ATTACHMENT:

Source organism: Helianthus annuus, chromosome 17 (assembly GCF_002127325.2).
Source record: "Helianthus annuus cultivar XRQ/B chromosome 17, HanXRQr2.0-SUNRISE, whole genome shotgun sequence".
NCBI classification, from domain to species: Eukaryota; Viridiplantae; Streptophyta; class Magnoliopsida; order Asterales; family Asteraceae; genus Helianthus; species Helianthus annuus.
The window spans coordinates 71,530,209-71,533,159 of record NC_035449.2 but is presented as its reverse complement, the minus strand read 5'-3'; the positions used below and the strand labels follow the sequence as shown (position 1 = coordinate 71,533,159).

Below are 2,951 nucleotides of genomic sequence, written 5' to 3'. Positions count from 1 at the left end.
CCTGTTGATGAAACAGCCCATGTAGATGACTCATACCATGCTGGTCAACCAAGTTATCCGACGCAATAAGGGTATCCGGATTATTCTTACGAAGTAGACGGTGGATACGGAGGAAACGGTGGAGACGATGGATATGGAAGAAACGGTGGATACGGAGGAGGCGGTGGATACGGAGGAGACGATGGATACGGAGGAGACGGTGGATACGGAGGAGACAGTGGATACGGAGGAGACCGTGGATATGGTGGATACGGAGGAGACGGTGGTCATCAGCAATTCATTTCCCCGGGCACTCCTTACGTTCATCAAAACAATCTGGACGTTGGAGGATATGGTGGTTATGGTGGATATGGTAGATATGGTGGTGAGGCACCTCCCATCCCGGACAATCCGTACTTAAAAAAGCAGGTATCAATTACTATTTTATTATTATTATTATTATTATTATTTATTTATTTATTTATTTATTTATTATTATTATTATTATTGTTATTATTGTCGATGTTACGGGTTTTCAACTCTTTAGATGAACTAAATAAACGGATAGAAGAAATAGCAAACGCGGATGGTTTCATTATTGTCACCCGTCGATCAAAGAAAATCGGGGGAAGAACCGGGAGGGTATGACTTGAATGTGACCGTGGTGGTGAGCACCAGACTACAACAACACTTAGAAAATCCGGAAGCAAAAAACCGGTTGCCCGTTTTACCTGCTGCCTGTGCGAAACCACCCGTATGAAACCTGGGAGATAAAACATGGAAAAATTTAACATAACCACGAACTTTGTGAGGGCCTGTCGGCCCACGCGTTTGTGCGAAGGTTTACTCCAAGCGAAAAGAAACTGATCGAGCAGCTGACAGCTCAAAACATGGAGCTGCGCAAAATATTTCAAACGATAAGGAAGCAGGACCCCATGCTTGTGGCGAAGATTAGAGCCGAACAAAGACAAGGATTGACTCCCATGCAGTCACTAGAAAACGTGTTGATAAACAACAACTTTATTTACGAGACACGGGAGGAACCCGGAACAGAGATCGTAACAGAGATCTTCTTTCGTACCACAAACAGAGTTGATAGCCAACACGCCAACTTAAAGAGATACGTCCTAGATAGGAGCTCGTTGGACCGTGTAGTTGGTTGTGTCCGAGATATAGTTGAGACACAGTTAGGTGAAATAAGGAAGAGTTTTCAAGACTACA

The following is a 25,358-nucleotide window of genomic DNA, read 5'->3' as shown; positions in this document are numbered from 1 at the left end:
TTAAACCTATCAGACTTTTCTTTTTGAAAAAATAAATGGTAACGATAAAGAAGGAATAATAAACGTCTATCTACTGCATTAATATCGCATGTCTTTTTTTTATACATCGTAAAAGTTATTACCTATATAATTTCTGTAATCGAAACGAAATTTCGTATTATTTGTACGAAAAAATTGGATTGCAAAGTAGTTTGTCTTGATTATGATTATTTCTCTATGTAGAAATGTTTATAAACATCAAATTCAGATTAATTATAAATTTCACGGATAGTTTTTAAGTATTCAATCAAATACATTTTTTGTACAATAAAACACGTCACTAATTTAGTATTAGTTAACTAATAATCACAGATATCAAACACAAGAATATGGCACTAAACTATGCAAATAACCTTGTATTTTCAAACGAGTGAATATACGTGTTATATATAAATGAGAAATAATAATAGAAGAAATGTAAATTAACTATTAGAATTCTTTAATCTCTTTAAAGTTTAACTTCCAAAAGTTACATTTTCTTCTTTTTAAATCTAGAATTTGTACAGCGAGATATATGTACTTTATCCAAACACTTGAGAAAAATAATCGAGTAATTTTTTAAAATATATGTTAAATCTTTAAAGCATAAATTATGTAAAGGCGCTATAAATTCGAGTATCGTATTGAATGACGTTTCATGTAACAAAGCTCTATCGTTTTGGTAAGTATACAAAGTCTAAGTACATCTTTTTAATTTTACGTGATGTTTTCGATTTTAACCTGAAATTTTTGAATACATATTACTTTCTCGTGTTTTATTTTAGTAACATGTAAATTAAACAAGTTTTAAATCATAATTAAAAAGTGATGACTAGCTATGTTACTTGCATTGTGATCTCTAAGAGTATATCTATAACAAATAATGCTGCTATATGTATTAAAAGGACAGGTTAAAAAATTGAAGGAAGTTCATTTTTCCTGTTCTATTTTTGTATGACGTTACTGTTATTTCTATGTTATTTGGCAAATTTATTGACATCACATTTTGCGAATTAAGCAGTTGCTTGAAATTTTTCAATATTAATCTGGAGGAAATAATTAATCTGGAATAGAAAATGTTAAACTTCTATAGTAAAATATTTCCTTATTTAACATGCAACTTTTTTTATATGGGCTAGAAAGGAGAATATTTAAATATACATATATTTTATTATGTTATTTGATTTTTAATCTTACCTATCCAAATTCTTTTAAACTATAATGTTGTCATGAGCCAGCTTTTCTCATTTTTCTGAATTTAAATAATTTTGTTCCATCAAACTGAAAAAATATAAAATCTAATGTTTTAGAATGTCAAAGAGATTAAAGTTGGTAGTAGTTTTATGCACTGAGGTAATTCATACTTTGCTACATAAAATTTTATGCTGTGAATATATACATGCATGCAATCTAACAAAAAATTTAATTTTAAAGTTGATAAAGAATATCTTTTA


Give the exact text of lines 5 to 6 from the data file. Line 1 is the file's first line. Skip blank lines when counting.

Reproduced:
Below are 2,951 nucleotides of genomic sequence, written 5' to 3'. Positions count from 1 at the left end.
CCTGTTGATGAAACAGCCCATGTAGATGACTCATACCATGCTGGTCAACCAAGTTATCCGACGCAATAAGGGTATCCGGATTATTCTTACGAAGTAGACGGTGGATACGGAGGAAACGGTGGAGACGATGGATATGGAAGAAACGGTGGATACGGAGGAGGCGGTGGATACGGAGGAGACGATGGATACGGAGGAGACGGTGGATACGGAGGAGACAGTGGATACGGAGGAGACCGTGGATATGGTGGATACGGAGGAGACGGTGGTCATCAGCAATTCATTTCCCCGGGCACTCCTTACGTTCATCAAAACAATCTGGACGTTGGAGGATATGGTGGTTATGGTGGATATGGTAGATATGGTGGTGAGGCACCTCCCATCCCGGACAATCCGTACTTAAAAAAGCAGGTATCAATTACTATTTTATTATTATTATTATTATTATTATTTATTTATTTATTTATTTATTTATTATTATTATTATTATTGTTATTATTGTCGATGTTACGGGTTTTCAACTCTTTAGATGAACTAAATAAACGGATAGAAGAAATAGCAAACGCGGATGGTTTCATTATTGTCACCCGTCGATCAAAGAAAATCGGGGGAAGAACCGGGAGGGTATGACTTGAATGTGACCGTGGTGGTGAGCACCAGACTACAACAACACTTAGAAAATCCGGAAGCAAAAAACCGGTTGCCCGTTTTACCTGCTGCCTGTGCGAAACCACCCGTATGAAACCTGGGAGATAAAACATGGAAAAATTTAACATAACCACGAACTTTGTGAGGGCCTGTCGGCCCACGCGTTTGTGCGAAGGTTTACTCCAAGCGAAAAGAAACTGATCGAGCAGCTGACAGCTCAAAACATGGAGCTGCGCAAAATATTTCAAACGATAAGGAAGCAGGACCCCATGCTTGTGGCGAAGATTAGAGCCGAACAAAGACAAGGATTGACTCCCATGCAGTCACTAGAAAACGTGTTGATAAACAACAACTTTATTTACGAGACACGGGAGGAACCCGGAACAGAGATCGTAACAGAGATCTTCTTTCGTACCACAAACAGAGTTGATAGCCAACACGCCAACTTAAAGAGATACGTCCTAGATAGGAGCTCGTTGGACCGTGTAGTTGGTTGTGTCCGAGATATAGTTGAGACACAGTTAGGTGAAATAAGGAAGAGTTTTCAAGACTACA